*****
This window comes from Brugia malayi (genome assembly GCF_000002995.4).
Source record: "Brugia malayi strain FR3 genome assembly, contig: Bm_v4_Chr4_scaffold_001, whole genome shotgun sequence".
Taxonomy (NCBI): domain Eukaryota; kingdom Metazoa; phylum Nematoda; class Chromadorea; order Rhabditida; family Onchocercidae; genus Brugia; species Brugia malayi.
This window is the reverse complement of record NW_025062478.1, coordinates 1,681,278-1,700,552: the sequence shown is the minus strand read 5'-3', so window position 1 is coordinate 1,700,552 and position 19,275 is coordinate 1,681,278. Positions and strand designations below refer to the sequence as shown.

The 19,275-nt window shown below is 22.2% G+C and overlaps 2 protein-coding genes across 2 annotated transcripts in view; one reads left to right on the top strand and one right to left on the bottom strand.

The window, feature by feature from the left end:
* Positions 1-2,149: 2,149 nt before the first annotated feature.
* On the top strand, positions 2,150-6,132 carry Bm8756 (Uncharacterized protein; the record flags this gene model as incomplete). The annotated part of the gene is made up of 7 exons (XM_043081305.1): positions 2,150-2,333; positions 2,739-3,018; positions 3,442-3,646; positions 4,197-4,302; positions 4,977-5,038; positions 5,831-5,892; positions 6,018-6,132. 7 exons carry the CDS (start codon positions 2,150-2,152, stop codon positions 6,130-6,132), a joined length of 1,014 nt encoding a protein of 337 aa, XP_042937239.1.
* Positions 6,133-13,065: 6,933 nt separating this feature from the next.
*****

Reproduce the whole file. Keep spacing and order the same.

This window comes from Brugia malayi (genome assembly GCF_000002995.4).
Source record: "Brugia malayi strain FR3 genome assembly, contig: Bm_v4_Chr4_scaffold_001, whole genome shotgun sequence".
Taxonomy (NCBI): domain Eukaryota; kingdom Metazoa; phylum Nematoda; class Chromadorea; order Rhabditida; family Onchocercidae; genus Brugia; species Brugia malayi.
This window is the reverse complement of record NW_025062478.1, coordinates 1,681,278-1,700,552: the sequence shown is the minus strand read 5'-3', so window position 1 is coordinate 1,700,552 and position 19,275 is coordinate 1,681,278. Positions and strand designations below refer to the sequence as shown.

The 19,275-nt window shown below is 22.2% G+C and overlaps 2 protein-coding genes across 2 annotated transcripts in view; one reads left to right on the top strand and one right to left on the bottom strand.

The window, feature by feature from the left end:
* Positions 1-2,149: 2,149 nt before the first annotated feature.
* On the top strand, positions 2,150-6,132 carry Bm8756 (Uncharacterized protein; the record flags this gene model as incomplete). The annotated part of the gene is made up of 7 exons (XM_043081305.1): positions 2,150-2,333; positions 2,739-3,018; positions 3,442-3,646; positions 4,197-4,302; positions 4,977-5,038; positions 5,831-5,892; positions 6,018-6,132. 7 exons carry the CDS (start codon positions 2,150-2,152, stop codon positions 6,130-6,132), a joined length of 1,014 nt encoding a protein of 337 aa, XP_042937239.1.
* Positions 6,133-13,065: 6,933 nt separating this feature from the next.